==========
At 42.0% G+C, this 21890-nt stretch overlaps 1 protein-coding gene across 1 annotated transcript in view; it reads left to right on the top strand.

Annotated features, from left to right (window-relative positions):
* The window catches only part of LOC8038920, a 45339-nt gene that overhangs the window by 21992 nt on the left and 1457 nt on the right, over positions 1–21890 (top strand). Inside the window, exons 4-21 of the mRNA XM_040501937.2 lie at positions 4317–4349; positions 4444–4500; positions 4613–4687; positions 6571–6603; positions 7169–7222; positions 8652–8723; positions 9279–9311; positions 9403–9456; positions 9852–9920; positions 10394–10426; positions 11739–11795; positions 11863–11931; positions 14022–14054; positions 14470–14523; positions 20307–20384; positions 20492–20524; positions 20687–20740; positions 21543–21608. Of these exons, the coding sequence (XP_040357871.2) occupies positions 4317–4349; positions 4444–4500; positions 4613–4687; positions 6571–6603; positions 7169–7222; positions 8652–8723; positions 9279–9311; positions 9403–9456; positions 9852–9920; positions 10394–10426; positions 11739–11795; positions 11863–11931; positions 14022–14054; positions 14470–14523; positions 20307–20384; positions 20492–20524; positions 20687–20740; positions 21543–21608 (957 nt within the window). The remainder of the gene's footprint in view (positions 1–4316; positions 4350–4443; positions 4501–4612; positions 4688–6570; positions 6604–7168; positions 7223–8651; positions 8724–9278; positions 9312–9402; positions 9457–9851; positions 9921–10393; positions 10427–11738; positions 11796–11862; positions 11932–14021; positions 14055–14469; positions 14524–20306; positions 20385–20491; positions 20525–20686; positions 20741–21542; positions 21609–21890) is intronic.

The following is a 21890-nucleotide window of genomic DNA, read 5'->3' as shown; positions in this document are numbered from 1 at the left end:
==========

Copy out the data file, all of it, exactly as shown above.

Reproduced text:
At 42.0% G+C, this 21890-nt stretch overlaps 1 protein-coding gene across 1 annotated transcript in view; it reads left to right on the top strand.

Annotated features, from left to right (window-relative positions):
* The window catches only part of LOC8038920, a 45339-nt gene that overhangs the window by 21992 nt on the left and 1457 nt on the right, over positions 1–21890 (top strand). Inside the window, exons 4-21 of the mRNA XM_040501937.2 lie at positions 4317–4349; positions 4444–4500; positions 4613–4687; positions 6571–6603; positions 7169–7222; positions 8652–8723; positions 9279–9311; positions 9403–9456; positions 9852–9920; positions 10394–10426; positions 11739–11795; positions 11863–11931; positions 14022–14054; positions 14470–14523; positions 20307–20384; positions 20492–20524; positions 20687–20740; positions 21543–21608. Of these exons, the coding sequence (XP_040357871.2) occupies positions 4317–4349; positions 4444–4500; positions 4613–4687; positions 6571–6603; positions 7169–7222; positions 8652–8723; positions 9279–9311; positions 9403–9456; positions 9852–9920; positions 10394–10426; positions 11739–11795; positions 11863–11931; positions 14022–14054; positions 14470–14523; positions 20307–20384; positions 20492–20524; positions 20687–20740; positions 21543–21608 (957 nt within the window). The remainder of the gene's footprint in view (positions 1–4316; positions 4350–4443; positions 4501–4612; positions 4688–6570; positions 6604–7168; positions 7223–8651; positions 8724–9278; positions 9312–9402; positions 9457–9851; positions 9921–10393; positions 10427–11738; positions 11796–11862; positions 11932–14021; positions 14055–14469; positions 14524–20306; positions 20385–20491; positions 20525–20686; positions 20741–21542; positions 21609–21890) is intronic.

The following is a 21890-nucleotide window of genomic DNA, read 5'->3' as shown; positions in this document are numbered from 1 at the left end: